“On March 7, 2019, the Chicago Tribune published a page-1 article on an Acadia RTC near Chicago—headlined ‘6 women sexually abused by counselor at women’s rehab center Timberline Knolls, prosecutors say’—which detailed a longstanding pattern of sexual assaults and abuse of patients at the facility, including reports by prosecutors that Acadia administrators actually delayed notifying law enforcement officials of these incidents for several weeks—and then only after Acadia officials learned that police already were investigating complaints by patients. According to the Tribune: ‘A police detective asked a Timberline administrator why Timberline had waited at least the three weeks since July 16 to report [the employee’s] potential crimes. The administrator explained to police that administrators of individual Acadia facilities ‘have to contact corporate with these matters and corporate tells them to investigate and investigate more before they are allowed to call police,’ according to a police report released to the Tribune under open records laws.”
The Oregon report also examines PSI, which is now owned by UHS.
“Exhibit 91 is an internal PSI corporate document, written by the CEO of a Chicago psychiatric hospital that was then under review by my UIC team after children referred by DCFS were found to have suffered harm at the facility. Among the shocking allegations memorialized by the CEO in this account to her corporate-level manager, Exhibit 91 listed the following: • The CEO identified the hospital as ‘a façade peppered with deceit.’ • The hospital had ‘not reported allegations’ of harm to patients to DCFS or the police. • Administrators ‘tampered with evidence on reported rape cases.’ • Video evidence of serious incidents were often ‘not being reported’ or shown to DCFS. • ‘Poor quality’ of patient care existed ‘from top to bottom.’
“Moreover, the CEO charged that PSI’s corporate president—identified by name in this 2008 memo, and the same person who later started Acadia – was ‘infuriated’ by the news media coverage of violence and rapes, saying that he ‘refuses to see the problems,’ and indicating that he and other PSI corporate officials were deliberately ‘ignoring the risks.’
“It is worth noting that the defendants and their representatives in this case [a 2008 lawsuit in Illinois] ultimately chose to settle with plaintiffs for $100 million dollars, a sum that included $35 million dollars in legal fees, rather than risk going to trial in open federal court.”
“In fact, had they chosen that option, Exhibit 91 and other such evidence—which clearly indicated a reprehensible practice of knowingly placing vulnerable children in harm’s way in order to increase corporate profits—would then have become unsealed at trial, thereby revealing the sort of business model that likely could not withstand the glare of public scrutiny.”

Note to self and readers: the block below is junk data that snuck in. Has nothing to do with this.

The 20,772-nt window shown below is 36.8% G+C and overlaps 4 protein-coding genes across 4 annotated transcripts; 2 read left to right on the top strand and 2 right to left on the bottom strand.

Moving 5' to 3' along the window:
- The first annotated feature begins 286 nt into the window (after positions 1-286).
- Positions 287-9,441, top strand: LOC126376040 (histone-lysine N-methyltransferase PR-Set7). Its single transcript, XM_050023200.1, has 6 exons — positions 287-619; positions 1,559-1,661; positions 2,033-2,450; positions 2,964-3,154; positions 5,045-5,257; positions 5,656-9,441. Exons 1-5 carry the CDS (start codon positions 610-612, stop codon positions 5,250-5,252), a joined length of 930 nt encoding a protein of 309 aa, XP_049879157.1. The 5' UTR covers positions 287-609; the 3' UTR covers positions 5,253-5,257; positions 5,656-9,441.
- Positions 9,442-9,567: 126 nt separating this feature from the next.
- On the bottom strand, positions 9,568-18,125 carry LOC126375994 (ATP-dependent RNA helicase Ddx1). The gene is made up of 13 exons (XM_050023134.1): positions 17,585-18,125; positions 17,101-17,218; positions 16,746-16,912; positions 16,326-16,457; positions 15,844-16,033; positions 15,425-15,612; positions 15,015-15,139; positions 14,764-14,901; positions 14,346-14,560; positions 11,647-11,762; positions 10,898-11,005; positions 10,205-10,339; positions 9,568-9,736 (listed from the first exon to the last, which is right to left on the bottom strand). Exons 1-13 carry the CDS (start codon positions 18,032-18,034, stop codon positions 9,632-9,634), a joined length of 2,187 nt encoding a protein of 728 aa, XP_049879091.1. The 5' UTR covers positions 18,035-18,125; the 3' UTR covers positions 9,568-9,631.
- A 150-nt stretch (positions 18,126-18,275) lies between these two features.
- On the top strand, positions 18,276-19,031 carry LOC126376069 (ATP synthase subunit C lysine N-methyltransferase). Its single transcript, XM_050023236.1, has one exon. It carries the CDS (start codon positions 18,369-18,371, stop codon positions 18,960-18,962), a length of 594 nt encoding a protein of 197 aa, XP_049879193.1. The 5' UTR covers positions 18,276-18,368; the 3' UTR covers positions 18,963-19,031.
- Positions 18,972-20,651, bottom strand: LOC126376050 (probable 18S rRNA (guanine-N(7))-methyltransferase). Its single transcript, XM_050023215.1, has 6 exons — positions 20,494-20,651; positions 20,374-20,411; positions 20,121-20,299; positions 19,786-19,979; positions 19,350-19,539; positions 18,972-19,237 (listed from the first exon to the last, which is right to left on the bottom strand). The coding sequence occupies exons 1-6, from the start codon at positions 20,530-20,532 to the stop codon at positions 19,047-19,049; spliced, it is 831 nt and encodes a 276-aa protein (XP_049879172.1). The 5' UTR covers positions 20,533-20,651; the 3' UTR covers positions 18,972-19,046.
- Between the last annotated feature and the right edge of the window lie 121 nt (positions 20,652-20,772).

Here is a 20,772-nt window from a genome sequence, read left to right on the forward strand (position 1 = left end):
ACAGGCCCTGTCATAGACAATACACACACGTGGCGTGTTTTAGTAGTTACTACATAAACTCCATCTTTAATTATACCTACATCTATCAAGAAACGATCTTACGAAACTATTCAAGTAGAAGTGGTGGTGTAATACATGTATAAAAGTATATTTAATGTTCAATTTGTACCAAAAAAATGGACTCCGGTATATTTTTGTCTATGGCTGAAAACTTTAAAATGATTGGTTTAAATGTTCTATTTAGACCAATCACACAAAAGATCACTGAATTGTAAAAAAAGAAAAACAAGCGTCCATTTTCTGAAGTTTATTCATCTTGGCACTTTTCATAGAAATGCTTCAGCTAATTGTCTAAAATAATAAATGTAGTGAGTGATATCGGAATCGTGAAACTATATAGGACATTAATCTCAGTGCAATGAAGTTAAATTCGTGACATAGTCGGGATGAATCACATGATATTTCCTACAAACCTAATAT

“Stated bluntly, child welfare officials need to understand that there is a compelling body of evidence indicating that certain types of corporations simply cannot be relied upon to tell the truth, especially when adverse events occur in institutional settings where children have been entrusted to their care by agencies like Illinois’ DCFS or Oregon’s DHS,” Davidson wrote.
“Finally, as I noted in the attached 2018 memo on Acadia to the ACLU, two years before Exhibit 91 was written, Virginia moved to revoke the license of a PSI facility in Charlottesville after health officials found ‘multiple violations constituting neglect’ of children in care, including ‘sexual abuse by staff.’ The revocation letter cited ‘inadequate staffing’ as a direct cause of patient harm in a serious incident of violent assault (in which a young boy was beaten so badly that he reportedly stopped breathing temporarily and suffered a seizure),” Davidson wrote.
“Virginia investigators later concluded that “in spite of the concerns nursing staff voiced about the severity of his injuries, administrative staff directed nurses not to call emergency services. According to nursing staff, in a meeting held the day after the assault, [the PSI] administrators stated that they did not want 911 called because of concerns that the State might find out.”
Davidson’s report also details problems with United Health Services, another company managing out-of-state placements for Oregon DCS.
“Universal Health Services, based in Pennsylvania, is the largest operator of private, for-profit, psychiatric hospitals in the United States. Additionally, the company operates a large number of behavioral health RTCs, including a facility where the DHS list indicates two Oregon clients were placed: Provo Canyon School.”